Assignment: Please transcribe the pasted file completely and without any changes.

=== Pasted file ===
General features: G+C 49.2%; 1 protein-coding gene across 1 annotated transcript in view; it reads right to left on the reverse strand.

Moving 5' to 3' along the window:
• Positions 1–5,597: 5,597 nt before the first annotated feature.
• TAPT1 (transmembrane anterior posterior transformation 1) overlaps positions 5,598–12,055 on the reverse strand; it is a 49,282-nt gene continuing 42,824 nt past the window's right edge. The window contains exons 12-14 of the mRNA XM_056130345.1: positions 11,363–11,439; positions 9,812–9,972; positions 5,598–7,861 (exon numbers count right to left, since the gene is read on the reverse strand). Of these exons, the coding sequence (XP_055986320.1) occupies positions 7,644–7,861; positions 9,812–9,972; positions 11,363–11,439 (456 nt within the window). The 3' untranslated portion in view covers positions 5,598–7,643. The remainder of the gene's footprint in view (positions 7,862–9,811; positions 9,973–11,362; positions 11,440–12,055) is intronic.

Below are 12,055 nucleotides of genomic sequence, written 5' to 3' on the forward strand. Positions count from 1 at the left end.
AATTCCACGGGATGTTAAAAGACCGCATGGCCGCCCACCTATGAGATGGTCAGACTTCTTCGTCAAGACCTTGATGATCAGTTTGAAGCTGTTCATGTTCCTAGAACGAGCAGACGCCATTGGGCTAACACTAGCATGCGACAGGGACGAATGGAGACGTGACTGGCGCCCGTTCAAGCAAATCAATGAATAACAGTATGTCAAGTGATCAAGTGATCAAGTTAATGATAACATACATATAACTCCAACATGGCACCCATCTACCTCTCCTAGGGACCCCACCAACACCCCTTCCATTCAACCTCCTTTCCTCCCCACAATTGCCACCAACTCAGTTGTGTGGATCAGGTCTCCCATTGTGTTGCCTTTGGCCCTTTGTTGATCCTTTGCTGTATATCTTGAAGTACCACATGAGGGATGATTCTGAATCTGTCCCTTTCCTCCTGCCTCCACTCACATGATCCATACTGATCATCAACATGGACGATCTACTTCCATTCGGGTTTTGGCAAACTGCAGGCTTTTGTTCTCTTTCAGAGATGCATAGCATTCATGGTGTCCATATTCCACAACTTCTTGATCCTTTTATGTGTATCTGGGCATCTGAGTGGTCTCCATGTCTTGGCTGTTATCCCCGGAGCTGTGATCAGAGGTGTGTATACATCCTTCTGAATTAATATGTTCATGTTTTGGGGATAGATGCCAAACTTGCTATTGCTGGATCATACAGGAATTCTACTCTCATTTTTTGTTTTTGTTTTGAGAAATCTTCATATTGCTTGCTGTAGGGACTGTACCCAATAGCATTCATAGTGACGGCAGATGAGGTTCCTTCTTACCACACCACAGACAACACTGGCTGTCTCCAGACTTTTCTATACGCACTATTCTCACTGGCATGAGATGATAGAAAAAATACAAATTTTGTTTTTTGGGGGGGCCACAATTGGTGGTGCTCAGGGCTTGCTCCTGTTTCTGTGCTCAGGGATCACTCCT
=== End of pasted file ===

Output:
General features: G+C 49.2%; 1 protein-coding gene across 1 annotated transcript in view; it reads right to left on the reverse strand.

Moving 5' to 3' along the window:
• Positions 1–5,597: 5,597 nt before the first annotated feature.
• TAPT1 (transmembrane anterior posterior transformation 1) overlaps positions 5,598–12,055 on the reverse strand; it is a 49,282-nt gene continuing 42,824 nt past the window's right edge. The window contains exons 12-14 of the mRNA XM_056130345.1: positions 11,363–11,439; positions 9,812–9,972; positions 5,598–7,861 (exon numbers count right to left, since the gene is read on the reverse strand). Of these exons, the coding sequence (XP_055986320.1) occupies positions 7,644–7,861; positions 9,812–9,972; positions 11,363–11,439 (456 nt within the window). The 3' untranslated portion in view covers positions 5,598–7,643. The remainder of the gene's footprint in view (positions 7,862–9,811; positions 9,973–11,362; positions 11,440–12,055) is intronic.

Below are 12,055 nucleotides of genomic sequence, written 5' to 3' on the forward strand. Positions count from 1 at the left end.
AATTCCACGGGATGTTAAAAGACCGCATGGCCGCCCACCTATGAGATGGTCAGACTTCTTCGTCAAGACCTTGATGATCAGTTTGAAGCTGTTCATGTTCCTAGAACGAGCAGACGCCATTGGGCTAACACTAGCATGCGACAGGGACGAATGGAGACGTGACTGGCGCCCGTTCAAGCAAATCAATGAATAACAGTATGTCAAGTGATCAAGTGATCAAGTTAATGATAACATACATATAACTCCAACATGGCACCCATCTACCTCTCCTAGGGACCCCACCAACACCCCTTCCATTCAACCTCCTTTCCTCCCCACAATTGCCACCAACTCAGTTGTGTGGATCAGGTCTCCCATTGTGTTGCCTTTGGCCCTTTGTTGATCCTTTGCTGTATATCTTGAAGTACCACATGAGGGATGATTCTGAATCTGTCCCTTTCCTCCTGCCTCCACTCACATGATCCATACTGATCATCAACATGGACGATCTACTTCCATTCGGGTTTTGGCAAACTGCAGGCTTTTGTTCTCTTTCAGAGATGCATAGCATTCATGGTGTCCATATTCCACAACTTCTTGATCCTTTTATGTGTATCTGGGCATCTGAGTGGTCTCCATGTCTTGGCTGTTATCCCCGGAGCTGTGATCAGAGGTGTGTATACATCCTTCTGAATTAATATGTTCATGTTTTGGGGATAGATGCCAAACTTGCTATTGCTGGATCATACAGGAATTCTACTCTCATTTTTTGTTTTTGTTTTGAGAAATCTTCATATTGCTTGCTGTAGGGACTGTACCCAATAGCATTCATAGTGACGGCAGATGAGGTTCCTTCTTACCACACCACAGACAACACTGGCTGTCTCCAGACTTTTCTATACGCACTATTCTCACTGGCATGAGATGATAGAAAAAATACAAATTTTGTTTTTTGGGGGGGCCACAATTGGTGGTGCTCAGGGCTTGCTCCTGTTTCTGTGCTCAGGGATCACTCCT